On 24 June, the digital policy community in Geneva gathered to discuss ways of implementing the final report of the UN High-Level Panel on Digital Cooperation, The Age of Digital Interdependence.
More than 80 participants from international organisations, diplomatic missions, academia, business, and civil society, contributed with concrete action points that could potentially see the report materialise in the months to come. The ‘Contributions from Geneva’ come one week after the report was officially launched in Geneva on 17 June.
The expert discussion, Unpacking the High-Level Panel’s Report, was organised on Monday, 24th June, by the Geneva Internet Platform with the Permanent Mission of Switzerland to the UN, and the State of Geneva, in partnership with the EU Delegation to the UN, the Permanent Mission of the UAE to the UN, the University of Geneva, ETH Zurich, and the Ecole polytechnique fédérale de Lausanne (EPFL). Expert discussants led the debates on each recommendation, which were organised as break-out sessions.
Implementation requires agility and convergence among actors
In the opening remarks to the expert discussion, the Panel’s report received significant praise for the comprehensive set of recommendations on how to improve digital cooperation and the current digital architecture.
Referring to the need to transform the recommendations into concrete actions, Dr Stephanie Borg Psaila, interim head of the Geneva Internet Platform, encouraged more timely follow-ups and discussions. In addition, the GIP provided a neutral, inclusive, and fully functional space where some of the recommendations could be implemented.
Mr Oliver Hoehne, Deputy Head of the Multilateral Division at the Permanent Mission of Switzerland to the UN, also mentioned the need for agile follow-up to reflect the urgency and relevance of digital policy for modern society. There should also more efforts in connecting the dots between the work of organisations in policy areas such as trade, human rights, health, many of which are affected by digitalisation.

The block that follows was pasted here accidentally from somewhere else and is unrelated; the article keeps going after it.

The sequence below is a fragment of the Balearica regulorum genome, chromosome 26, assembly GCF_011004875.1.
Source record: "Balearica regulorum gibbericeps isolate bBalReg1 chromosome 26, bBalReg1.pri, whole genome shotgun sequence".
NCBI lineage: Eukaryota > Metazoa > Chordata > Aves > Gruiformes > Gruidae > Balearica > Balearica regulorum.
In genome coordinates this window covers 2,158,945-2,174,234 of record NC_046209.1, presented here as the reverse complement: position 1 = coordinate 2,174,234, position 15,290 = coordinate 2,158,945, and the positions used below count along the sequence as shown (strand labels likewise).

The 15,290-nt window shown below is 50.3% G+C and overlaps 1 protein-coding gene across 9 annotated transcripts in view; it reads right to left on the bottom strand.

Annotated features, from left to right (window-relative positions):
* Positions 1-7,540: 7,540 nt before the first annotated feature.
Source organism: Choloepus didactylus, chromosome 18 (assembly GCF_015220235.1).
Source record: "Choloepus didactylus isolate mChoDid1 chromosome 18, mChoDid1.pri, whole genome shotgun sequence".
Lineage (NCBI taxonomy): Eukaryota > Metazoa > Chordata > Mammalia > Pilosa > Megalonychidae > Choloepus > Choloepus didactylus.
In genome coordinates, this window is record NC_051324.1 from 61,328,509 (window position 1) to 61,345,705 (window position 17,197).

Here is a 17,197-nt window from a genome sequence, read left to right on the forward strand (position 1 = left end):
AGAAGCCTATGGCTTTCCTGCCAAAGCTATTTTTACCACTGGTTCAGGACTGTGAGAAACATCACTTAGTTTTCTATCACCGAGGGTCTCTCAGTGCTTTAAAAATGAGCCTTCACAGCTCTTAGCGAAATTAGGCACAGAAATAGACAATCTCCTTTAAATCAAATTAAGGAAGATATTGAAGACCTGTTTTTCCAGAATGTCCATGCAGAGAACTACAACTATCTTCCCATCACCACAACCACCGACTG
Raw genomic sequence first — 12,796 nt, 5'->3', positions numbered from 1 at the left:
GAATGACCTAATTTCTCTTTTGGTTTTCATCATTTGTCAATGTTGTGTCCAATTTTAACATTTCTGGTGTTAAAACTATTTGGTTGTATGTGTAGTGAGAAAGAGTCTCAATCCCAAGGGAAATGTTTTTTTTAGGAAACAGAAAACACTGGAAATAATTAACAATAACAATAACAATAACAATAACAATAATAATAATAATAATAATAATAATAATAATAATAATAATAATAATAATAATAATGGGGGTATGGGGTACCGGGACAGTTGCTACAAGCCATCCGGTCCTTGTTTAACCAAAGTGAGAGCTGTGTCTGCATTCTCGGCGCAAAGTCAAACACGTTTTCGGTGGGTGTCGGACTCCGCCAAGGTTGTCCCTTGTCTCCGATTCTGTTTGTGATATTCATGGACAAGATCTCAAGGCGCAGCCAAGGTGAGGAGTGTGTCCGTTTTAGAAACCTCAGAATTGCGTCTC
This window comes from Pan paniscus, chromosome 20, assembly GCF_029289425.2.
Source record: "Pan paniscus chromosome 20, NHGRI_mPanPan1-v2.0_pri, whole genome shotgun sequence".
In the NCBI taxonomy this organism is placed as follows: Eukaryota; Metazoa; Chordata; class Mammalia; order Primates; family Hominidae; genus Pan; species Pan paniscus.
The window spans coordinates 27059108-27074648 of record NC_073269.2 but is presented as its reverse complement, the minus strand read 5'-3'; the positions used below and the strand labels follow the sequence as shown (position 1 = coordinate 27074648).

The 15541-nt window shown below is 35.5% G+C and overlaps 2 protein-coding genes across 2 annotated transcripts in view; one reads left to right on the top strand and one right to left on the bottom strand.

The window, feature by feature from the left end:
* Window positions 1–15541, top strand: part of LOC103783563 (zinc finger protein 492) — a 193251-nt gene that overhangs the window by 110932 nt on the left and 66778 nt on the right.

Emphasising the recommendations’ timely opportunity to create more convergence among the high number of mechanisms that make up the current digital architecture, Mr Nicholas Niggli, Deputy Secretary General, State of Geneva, stressed that Geneva can play a key role in implementing the Panel’s recommendations. ‘In this context, I can’t insist enough on the significant role the Geneva Internet Platform can play in bringing together the actors; it has in fact already taken important steps in this post-Panel process.’
Referring to the ongoing selections for the new European Commission’s presidency, Amb. Carl Hallergard, Deputy Head of EU Delegation to the UN, said that the Panel’s timely report can help create stronger links between the global digital policy agenda and the EU’s digital priorities. Various themes analysed in the report are also reflected in the EU's policy agenda in the context of the EU’s work on the Digital Single Market, cybersecurity, human rights, development, and others.